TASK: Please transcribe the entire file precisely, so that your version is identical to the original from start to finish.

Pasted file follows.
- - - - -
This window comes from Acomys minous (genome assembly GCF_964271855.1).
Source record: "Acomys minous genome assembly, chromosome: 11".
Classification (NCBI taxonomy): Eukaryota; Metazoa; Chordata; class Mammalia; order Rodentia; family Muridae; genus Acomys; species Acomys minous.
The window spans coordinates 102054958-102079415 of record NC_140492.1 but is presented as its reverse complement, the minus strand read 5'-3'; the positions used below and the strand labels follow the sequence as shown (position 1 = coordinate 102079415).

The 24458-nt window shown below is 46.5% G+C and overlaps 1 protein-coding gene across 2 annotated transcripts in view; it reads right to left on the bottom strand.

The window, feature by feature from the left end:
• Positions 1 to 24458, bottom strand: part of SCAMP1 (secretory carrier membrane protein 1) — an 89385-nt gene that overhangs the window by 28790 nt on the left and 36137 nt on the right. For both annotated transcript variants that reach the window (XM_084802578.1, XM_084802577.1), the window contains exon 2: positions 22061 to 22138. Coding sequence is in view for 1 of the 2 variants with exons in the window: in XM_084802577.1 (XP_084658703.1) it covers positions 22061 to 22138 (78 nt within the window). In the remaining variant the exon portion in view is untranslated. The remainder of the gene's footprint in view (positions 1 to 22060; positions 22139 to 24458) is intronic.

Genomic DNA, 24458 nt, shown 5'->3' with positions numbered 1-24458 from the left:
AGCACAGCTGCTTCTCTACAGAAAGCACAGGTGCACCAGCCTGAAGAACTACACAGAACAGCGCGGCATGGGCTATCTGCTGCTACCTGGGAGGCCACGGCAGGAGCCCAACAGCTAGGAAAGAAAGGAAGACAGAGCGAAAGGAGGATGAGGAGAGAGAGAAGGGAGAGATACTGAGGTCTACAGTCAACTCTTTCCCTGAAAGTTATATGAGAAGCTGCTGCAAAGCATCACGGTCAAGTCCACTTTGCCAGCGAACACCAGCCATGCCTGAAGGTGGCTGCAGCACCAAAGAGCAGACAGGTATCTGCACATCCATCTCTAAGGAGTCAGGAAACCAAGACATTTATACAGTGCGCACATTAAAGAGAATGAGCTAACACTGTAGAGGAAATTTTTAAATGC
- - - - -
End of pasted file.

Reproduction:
This window comes from Acomys minous (genome assembly GCF_964271855.1).
Source record: "Acomys minous genome assembly, chromosome: 11".
Classification (NCBI taxonomy): Eukaryota; Metazoa; Chordata; class Mammalia; order Rodentia; family Muridae; genus Acomys; species Acomys minous.
The window spans coordinates 102054958-102079415 of record NC_140492.1 but is presented as its reverse complement, the minus strand read 5'-3'; the positions used below and the strand labels follow the sequence as shown (position 1 = coordinate 102079415).

The 24458-nt window shown below is 46.5% G+C and overlaps 1 protein-coding gene across 2 annotated transcripts in view; it reads right to left on the bottom strand.

The window, feature by feature from the left end:
• Positions 1 to 24458, bottom strand: part of SCAMP1 (secretory carrier membrane protein 1) — an 89385-nt gene that overhangs the window by 28790 nt on the left and 36137 nt on the right. For both annotated transcript variants that reach the window (XM_084802578.1, XM_084802577.1), the window contains exon 2: positions 22061 to 22138. Coding sequence is in view for 1 of the 2 variants with exons in the window: in XM_084802577.1 (XP_084658703.1) it covers positions 22061 to 22138 (78 nt within the window). In the remaining variant the exon portion in view is untranslated. The remainder of the gene's footprint in view (positions 1 to 22060; positions 22139 to 24458) is intronic.

Genomic DNA, 24458 nt, shown 5'->3' with positions numbered 1-24458 from the left:
AGCACAGCTGCTTCTCTACAGAAAGCACAGGTGCACCAGCCTGAAGAACTACACAGAACAGCGCGGCATGGGCTATCTGCTGCTACCTGGGAGGCCACGGCAGGAGCCCAACAGCTAGGAAAGAAAGGAAGACAGAGCGAAAGGAGGATGAGGAGAGAGAGAAGGGAGAGATACTGAGGTCTACAGTCAACTCTTTCCCTGAAAGTTATATGAGAAGCTGCTGCAAAGCATCACGGTCAAGTCCACTTTGCCAGCGAACACCAGCCATGCCTGAAGGTGGCTGCAGCACCAAAGAGCAGACAGGTATCTGCACATCCATCTCTAAGGAGTCAGGAAACCAAGACATTTATACAGTGCGCACATTAAAGAGAATGAGCTAACACTGTAGAGGAAATTTTTAAATGC